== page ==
4 September 2011 | marino_touchdowns
Though every film on this list is supposed to have some kind of importance in the history of movie making, I have struggled to find merit in a number of the pictures I have watched. Some films, like Dog Star Man, were made from interesting ideas. While others, like Jack Smith's Flaming Creatures, do not seem to have any redeeming qualities at all. Flaming Creatures is a film like none that I have ever seen. It is perverted, trashy and important only because it helped define cinematic vulgarity.
Flaming Creatures was directed and written by the provocative filmmaker, Jack Smith. Here is a man that had no interest in entertaining the masses. I am not sure that his films could even entertain himself. He was a major proponent in simple aesthetics. He was the godfather of the underground film world, and he is credited with creating the drag-queen culture as we now know it. Smith was also a major influence on the films of Andy Warhol and the movies of John Waters. All of his films, with Flaming Creatures being the most incendiary, were shot under incredibly small budgets. But Smith was never worried about how much money it cost to make a movie.
According to underground legend, Smith filmed Flaming Creatures on stock film that he had actually shoplifted. It has also been said that he paid his actors in either gay sex or drugs. True or not, this still remains one of the most bizarre films I have ever seen. It is a parade of camp-queens, transvestites, hermaphrodites and prostitutes mixed in with the occasional flaccid penis or saggy breast. There is no noticeable story being told, but Smith had said that his work was showing you "a comedy set in a haunted music studio." I must have missed this, because all I saw was the showing of some very questionable acts amongst one of the cheapest looking sets I have ever seen.
If I have to give this film any credit, I will say that the images were exhaustively challenging for my poor Midwestern eyes. I was made uncomfortable almost immediately, and I would go as far as to say I was disgusted at times. Flaming Creatures is one of the most emotionally disturbing works in film that I have seen. But it does not frighten you. It uses music and absurd imagery to make you uncomfortable. You would have to be a pretty weird person to not be challenged by Jack Smith.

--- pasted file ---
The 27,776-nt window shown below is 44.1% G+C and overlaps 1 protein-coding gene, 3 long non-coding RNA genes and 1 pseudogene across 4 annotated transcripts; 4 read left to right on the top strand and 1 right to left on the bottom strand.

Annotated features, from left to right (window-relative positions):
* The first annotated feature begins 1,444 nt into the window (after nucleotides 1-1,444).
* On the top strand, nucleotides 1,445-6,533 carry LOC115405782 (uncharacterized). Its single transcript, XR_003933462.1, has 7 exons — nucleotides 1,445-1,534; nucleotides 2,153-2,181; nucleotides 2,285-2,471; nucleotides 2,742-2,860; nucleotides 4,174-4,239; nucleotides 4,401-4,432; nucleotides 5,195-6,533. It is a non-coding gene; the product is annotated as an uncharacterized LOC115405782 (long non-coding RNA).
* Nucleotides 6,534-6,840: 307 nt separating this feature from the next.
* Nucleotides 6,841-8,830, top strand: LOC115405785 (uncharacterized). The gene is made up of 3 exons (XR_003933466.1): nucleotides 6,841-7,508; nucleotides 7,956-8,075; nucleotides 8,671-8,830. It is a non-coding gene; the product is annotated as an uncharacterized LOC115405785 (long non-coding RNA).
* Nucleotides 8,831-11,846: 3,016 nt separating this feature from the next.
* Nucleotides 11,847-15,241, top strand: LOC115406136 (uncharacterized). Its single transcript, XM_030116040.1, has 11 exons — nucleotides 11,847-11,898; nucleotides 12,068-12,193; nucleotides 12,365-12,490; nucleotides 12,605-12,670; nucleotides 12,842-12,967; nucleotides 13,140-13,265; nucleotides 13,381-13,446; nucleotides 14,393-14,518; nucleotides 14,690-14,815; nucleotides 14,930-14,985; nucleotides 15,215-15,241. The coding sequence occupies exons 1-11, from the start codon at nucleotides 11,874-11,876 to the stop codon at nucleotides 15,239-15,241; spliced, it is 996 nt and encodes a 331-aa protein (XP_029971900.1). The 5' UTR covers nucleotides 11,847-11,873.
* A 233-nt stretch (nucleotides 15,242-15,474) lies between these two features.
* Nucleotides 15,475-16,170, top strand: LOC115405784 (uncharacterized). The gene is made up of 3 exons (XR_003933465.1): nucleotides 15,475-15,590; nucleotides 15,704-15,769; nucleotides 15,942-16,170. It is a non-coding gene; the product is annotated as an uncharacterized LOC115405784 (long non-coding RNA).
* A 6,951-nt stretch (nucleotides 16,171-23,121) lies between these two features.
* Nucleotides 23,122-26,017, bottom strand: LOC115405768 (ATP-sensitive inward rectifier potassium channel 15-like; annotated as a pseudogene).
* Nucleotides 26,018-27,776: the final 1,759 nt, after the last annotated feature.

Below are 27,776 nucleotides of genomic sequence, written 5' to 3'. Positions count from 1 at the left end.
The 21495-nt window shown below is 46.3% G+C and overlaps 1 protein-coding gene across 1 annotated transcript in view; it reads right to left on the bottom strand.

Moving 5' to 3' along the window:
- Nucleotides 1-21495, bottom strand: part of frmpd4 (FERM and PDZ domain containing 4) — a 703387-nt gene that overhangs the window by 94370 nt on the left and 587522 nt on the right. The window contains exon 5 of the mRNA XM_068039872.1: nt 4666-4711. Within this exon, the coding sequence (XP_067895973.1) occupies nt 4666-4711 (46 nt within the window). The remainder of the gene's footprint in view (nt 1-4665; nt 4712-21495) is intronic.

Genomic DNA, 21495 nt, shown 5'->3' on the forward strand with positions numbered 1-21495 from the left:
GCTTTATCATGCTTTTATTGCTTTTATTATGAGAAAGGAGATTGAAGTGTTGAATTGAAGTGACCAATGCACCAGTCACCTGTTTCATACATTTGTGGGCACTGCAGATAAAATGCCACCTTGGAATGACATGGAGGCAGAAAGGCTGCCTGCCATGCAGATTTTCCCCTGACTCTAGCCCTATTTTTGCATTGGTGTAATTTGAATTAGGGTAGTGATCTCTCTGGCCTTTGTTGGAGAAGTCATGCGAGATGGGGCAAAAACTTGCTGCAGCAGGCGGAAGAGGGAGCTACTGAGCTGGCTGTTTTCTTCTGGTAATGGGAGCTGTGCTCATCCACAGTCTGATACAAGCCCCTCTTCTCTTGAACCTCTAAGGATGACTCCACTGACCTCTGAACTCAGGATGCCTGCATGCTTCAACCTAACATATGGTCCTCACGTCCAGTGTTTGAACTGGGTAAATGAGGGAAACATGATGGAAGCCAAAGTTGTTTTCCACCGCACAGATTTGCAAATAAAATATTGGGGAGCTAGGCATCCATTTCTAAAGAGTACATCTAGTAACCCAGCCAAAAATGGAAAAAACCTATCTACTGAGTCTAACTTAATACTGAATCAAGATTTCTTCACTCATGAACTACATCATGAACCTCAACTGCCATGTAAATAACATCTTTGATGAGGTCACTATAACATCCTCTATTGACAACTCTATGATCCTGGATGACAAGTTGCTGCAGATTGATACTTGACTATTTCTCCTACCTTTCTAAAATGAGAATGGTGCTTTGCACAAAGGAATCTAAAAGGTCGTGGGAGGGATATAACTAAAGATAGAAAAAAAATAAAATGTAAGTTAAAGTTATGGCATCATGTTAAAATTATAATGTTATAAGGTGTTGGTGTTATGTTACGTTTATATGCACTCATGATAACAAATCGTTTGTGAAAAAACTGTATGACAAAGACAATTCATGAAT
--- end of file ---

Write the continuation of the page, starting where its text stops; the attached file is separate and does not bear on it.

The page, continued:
In one of the only secular moments of Flaming Creatures, we see an actress getting raped by way of cunnilingus. We are treated to the intense visual of a woman being held down and violated by more than one male figure. Of course, these men are naked and performing all sorts of "hand acts" on each others limp penises. This type of perverted sexuality becomes normality throughout the 45 minute running time. It is not an easy film to sit through.
Obviously, any film that features this type of rough imagery comes with loads of controversy. In fact, Flaming Creatures was seized by New York police directly following its debut screening. Along with Jack Smith, the film became a target of the infamous idiot, Strom Thurmond, during his crusade to end all pornography. Do not get confused – this is not a pornographic film. It is a classic work in performance art. And though we would all love to pretend that this genre does not exist
we still know that it does. And in terms of successful endeavors in the genre – Flaming Creatures isn't really all THAT bad. I will never watch it again, but some esteemed opinions, like Frederico Fellini, hail this picture as a masterpiece in trash cinema.
Yes, Jack Smith may be an under credited influence on the Waters' and Warhol's of the world, but this does not make his films entertaining in any conventional sort of the word. This is the type of film that a pedophile would enjoy. And though I defend Smith's right to make trash, I also understand why the backlash forced him to withdraw from making films. Smith would go on to become a major pioneer in surrealist theatre. He worked in this field until his death of AIDS related complications in 1989. He was 56 years old.